In the first of a projected four volumes, John Richardson provides a fascinating, in-depth portrayal of Picasso’s life and art. In chapters that usually cover a year or less, the biographer re-creates the young artist’s explosive development, the family tensions that arose from Picasso’s iconoclastic canvases and boisterous behavior, his three journeys to Paris before permanently settling there, the brief periods of doubt and timidity when he seemed to pull back from his original insights, and his triumphant breakthrough at the age of twenty-five, producing not only several masterpieces but a body of work already the equal of the greatest long-lived artists.
In his father’s eye, Picasso was destined to be an artist; accordingly, he was given an education that would equip him for a distinguished academic career. Soon, however, Picasso rejected his father’s conventional, second-rate style of painting and sought out the most innovative and colorful personalities—first in Malaga, and then in Barcelona, Madrid, and Paris. In later life, Picasso would present himself as a self-made artist, claiming that he had never drawn or painted as a child but had somehow sprung fully formed and capable of creating mature works before his teenage years.
Richardson never doubts Picasso’s genius, but the biographer wisely threads his way through the artist’s self-aggrandizing reminiscences, ratifying, on the one hand, Picasso’s faith in his precocity, and on the other hand, rejecting his more outrageous claims. The artist did develop quickly—by sixteen he was capable of producing mature work—but there is no evidence that as a very young child Picasso ranked as a prodigy. Similarly, stories told by Jaime Sabartès and other Picasso intimates are subject to the biographer’s careful checking of time and place and are often corrected in the light of other evidence. Richardson often has to consider conflicting accounts, which leads him to conclude: “No wonder so much of what has been said about Picasso turns out to be equally true in reverse.”
One of the powerful unifying themes of Richardson’s biography is what he calls the mirada fuerte, the powerful gaze or stare that Picasso could turn on the people who became the subjects of his art. Viewing Picasso as essentially a Spanish artist—in spite of his many years in France and the undoubted influence of French art on his work—Richardson shows how this personal characteristic was also a cultural characteristic that pervaded Picasso’s life and work, manifesting itself in his stunningly original portraits and in his affairs with several women. He had a way of taking total possession of his subjects, virtually violating them, and Richardson does not excuse Picasso’s misogyny, recognizing that it is an indispensable part of the artist’s energy and motivation. Consequently, he presents (without using the word) a powerfully sinister view of Picasso’s genius.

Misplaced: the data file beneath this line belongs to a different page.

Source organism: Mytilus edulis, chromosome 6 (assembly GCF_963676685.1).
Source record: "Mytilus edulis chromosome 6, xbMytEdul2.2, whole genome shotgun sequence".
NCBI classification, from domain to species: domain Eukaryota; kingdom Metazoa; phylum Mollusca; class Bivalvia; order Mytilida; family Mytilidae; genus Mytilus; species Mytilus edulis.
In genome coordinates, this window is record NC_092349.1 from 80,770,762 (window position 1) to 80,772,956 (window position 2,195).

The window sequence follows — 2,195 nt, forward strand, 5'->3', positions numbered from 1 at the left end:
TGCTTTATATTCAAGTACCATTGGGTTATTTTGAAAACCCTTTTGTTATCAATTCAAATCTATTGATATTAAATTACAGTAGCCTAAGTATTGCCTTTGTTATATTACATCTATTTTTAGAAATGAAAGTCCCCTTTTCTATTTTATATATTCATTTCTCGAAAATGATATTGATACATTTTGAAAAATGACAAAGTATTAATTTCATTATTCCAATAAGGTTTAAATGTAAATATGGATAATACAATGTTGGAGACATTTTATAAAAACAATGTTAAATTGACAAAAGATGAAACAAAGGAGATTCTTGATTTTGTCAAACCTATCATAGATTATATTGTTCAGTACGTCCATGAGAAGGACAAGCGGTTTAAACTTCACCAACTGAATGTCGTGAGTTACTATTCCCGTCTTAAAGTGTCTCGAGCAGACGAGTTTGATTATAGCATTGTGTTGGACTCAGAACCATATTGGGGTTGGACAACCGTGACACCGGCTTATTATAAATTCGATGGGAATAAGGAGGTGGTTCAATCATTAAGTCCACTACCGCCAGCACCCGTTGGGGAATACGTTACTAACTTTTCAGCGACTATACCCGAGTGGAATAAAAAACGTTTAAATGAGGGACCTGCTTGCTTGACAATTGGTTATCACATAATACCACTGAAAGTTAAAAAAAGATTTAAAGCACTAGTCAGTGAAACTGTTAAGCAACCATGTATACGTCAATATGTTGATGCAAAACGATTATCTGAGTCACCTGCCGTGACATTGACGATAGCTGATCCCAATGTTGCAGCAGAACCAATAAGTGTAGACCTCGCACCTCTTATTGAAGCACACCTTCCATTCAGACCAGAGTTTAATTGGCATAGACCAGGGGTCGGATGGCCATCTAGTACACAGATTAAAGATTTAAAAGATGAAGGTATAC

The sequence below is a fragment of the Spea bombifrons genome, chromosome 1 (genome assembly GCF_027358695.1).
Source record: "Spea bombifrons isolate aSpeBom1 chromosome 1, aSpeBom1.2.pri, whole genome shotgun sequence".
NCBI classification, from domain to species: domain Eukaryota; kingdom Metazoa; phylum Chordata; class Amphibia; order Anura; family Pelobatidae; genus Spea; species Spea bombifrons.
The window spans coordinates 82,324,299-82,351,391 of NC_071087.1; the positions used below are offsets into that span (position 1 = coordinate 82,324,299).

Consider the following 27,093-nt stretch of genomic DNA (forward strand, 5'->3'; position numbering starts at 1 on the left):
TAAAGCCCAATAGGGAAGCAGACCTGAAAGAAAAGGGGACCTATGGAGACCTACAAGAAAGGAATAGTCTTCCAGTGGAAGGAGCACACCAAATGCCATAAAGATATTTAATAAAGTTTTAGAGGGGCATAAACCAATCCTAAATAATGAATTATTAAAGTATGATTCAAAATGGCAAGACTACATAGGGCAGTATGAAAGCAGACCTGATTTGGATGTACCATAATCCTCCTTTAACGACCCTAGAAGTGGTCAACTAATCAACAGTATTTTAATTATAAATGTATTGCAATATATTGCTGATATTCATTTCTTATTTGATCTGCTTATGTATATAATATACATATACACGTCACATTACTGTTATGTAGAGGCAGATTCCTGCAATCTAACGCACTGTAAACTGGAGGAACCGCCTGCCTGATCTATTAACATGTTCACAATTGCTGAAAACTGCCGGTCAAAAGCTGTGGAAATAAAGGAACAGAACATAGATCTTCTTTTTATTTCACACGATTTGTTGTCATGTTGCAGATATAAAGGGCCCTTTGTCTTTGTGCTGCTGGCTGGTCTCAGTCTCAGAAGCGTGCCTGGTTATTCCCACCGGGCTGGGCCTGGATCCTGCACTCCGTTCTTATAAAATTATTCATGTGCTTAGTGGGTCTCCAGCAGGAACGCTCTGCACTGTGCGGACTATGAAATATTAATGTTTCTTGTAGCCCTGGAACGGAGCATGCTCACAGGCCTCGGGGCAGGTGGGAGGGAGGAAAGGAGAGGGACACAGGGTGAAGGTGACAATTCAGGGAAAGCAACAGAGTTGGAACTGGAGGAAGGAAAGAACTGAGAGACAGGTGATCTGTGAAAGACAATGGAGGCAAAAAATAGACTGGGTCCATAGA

At almost all periods of his life Picasso had “devoted dogsbodies,” often older men, artists, who supported his art, gave him places to stay and money, and who generally sacrificed themselves to his talent—just as Picasso’s father and Uncle Salvador had done. In at least one case, that of Carles Casagemas, who committed suicide in 1901, the attachment to Picasso proved disastrous. To remain strong within Picasso’s overwhelming artistic orbit required considerable personal strength and talent. The poet Guillaume Apollinaire successfully abetted and withstood Picasso’s genius, which had a ruthless, self-involved side apparently interested in others only as avenues to the creation of art or to the satisfaction of his appetite. Usually life and work were combined: Thus Fernande Olivier became not only the artist’s “first great love” but also his model, whom he would lock in his studio, forbidding the promiscuous Olivier to have friendships with other men, even though she was married to another man at the time of their liaison.
“Picasso lacked moral courage,” Richardson notes in making a distinction between the bravery of the artist’s work and his far from exemplary life: “In art Picasso was a hero, less so in life.” An artist with a growing “drama and style,” Picasso named himself, so to speak, taking his mother’s name (to the chagrin of his father’s family) and refusing (after his first pliant years) to follow his father’s advice.
Paris, Richardson shows, was an indispensable element in Picasso’s rapid mastery of art; it replaced the provinciality of Barcelona and Madrid and appealed to the artist’s open sensuality. In Paris, Picasso surrounded himself with poets—in later life, he wrote poetry himself, which Richardson suggests was of very high quality—and absorbed ideas that were quickly translated into paintings. In...